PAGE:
As Queensland moves to a different way of assessing senior students in the next few years, there has been a great deal of interest in these things called cognitive verbs or key task words. Catherine and I have already done a significant amount of work with several schools in the state showing teachers what the explicit teaching of these cognitions or skills looks like. The explicit teaching of these cognitions has several implications.
Teachers will need to:
- Know what these cognitive verbs mean
- Recognise differences in definitions that exist between subjects e.g. evaluate in Maths does not have the same meaning as it does in other subjects
- Develop a shared understanding of the meanings of these verbs
- Revisit the teaching-learning cycle (deconstruction, modelling, joint construction and independent construction)
- Produce a number of subject specific texts that demonstrate the cognition in their subject.
- Build in explicit teaching episodes in units of work so it is obvious to someone else that these skills are being taught
Many schools and teachers have appreciated the worth of Pat’s Posters for teaching the cognitive verbs and are using the posters, graphic organisers and the How to Write What You Want to Say series in their classrooms.
There are also several activities in Hooking students into learningthat will assist teachers as they teach the cognitive verbs and students as they learn about them.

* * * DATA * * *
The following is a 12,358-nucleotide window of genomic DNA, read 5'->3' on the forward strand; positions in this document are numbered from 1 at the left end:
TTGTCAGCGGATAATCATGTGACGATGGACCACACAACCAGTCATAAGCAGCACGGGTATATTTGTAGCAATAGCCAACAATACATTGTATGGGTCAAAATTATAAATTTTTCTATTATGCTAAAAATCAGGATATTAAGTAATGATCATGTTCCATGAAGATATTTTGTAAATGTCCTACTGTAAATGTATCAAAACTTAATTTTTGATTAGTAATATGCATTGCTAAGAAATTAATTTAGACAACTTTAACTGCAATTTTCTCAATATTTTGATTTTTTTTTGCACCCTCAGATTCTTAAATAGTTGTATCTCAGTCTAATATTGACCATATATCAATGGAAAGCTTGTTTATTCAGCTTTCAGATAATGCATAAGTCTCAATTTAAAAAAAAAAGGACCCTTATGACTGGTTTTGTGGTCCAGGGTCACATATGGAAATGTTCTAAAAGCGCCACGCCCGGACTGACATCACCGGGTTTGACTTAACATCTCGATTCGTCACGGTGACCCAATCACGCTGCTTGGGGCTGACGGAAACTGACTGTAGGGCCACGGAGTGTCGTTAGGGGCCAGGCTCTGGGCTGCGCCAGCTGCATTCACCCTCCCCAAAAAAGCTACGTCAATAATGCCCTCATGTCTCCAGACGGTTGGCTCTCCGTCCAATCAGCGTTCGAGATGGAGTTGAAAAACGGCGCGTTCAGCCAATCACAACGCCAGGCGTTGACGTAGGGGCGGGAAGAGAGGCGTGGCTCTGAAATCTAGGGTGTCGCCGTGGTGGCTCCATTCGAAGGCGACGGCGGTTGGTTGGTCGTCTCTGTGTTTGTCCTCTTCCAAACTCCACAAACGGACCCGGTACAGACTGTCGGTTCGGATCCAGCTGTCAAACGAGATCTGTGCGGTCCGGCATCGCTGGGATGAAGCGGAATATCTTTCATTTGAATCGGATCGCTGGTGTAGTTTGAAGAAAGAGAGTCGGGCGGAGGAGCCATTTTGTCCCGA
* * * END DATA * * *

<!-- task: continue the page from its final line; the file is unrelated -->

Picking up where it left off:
The activities in Hooking students into learningfor teaching the cognitive verbs are additional to the teaching-learning cycle. It should not be assumed that doing a few lesson starters will be enough to teach the cognitive verbs, but it will certainly help. Many of the cognitive verbs are complex skills that take years to acquire.
While the term cognitive verbs is relatively new, the key task words are not. They include such skills as describing, comparing, analysing, evaluating, justifying, synthesising, etc. Students see these words in assessment. They may be familiar with the words but not have a deep understanding of what they mean, therefore the first lesson starter can be What Does It Mean to Know a Word?on page 90. Students identify their current understanding of the cognitive verbs and the teacher can use this information as formative assessment. They can return to this table for future lesson starters. In the next lesson, students can begin to develop an understanding of the meanings of cognitive verbs through lesson starters similar to the ones on pages 86 and 135. Students match the meaning of the word with the word using a cheat sheet (the answers).
Once students begin to understand what these words mean, they can do the lesson starters on pages 76 and 78. These allow them to see that when the cognitive verb in a question changes then so does the answer. As students’ understanding of the verbs increases the lesson starters on pages 78 and 88 enable them to write rich definitions.
The activities mentioned here are just a few of the hundreds in Hooking students into learning.
Teachers, look no further than this resource for innovative and interesting ways to begin your lessons and get your students working straightaway to develop an understanding of the cognitive verbs.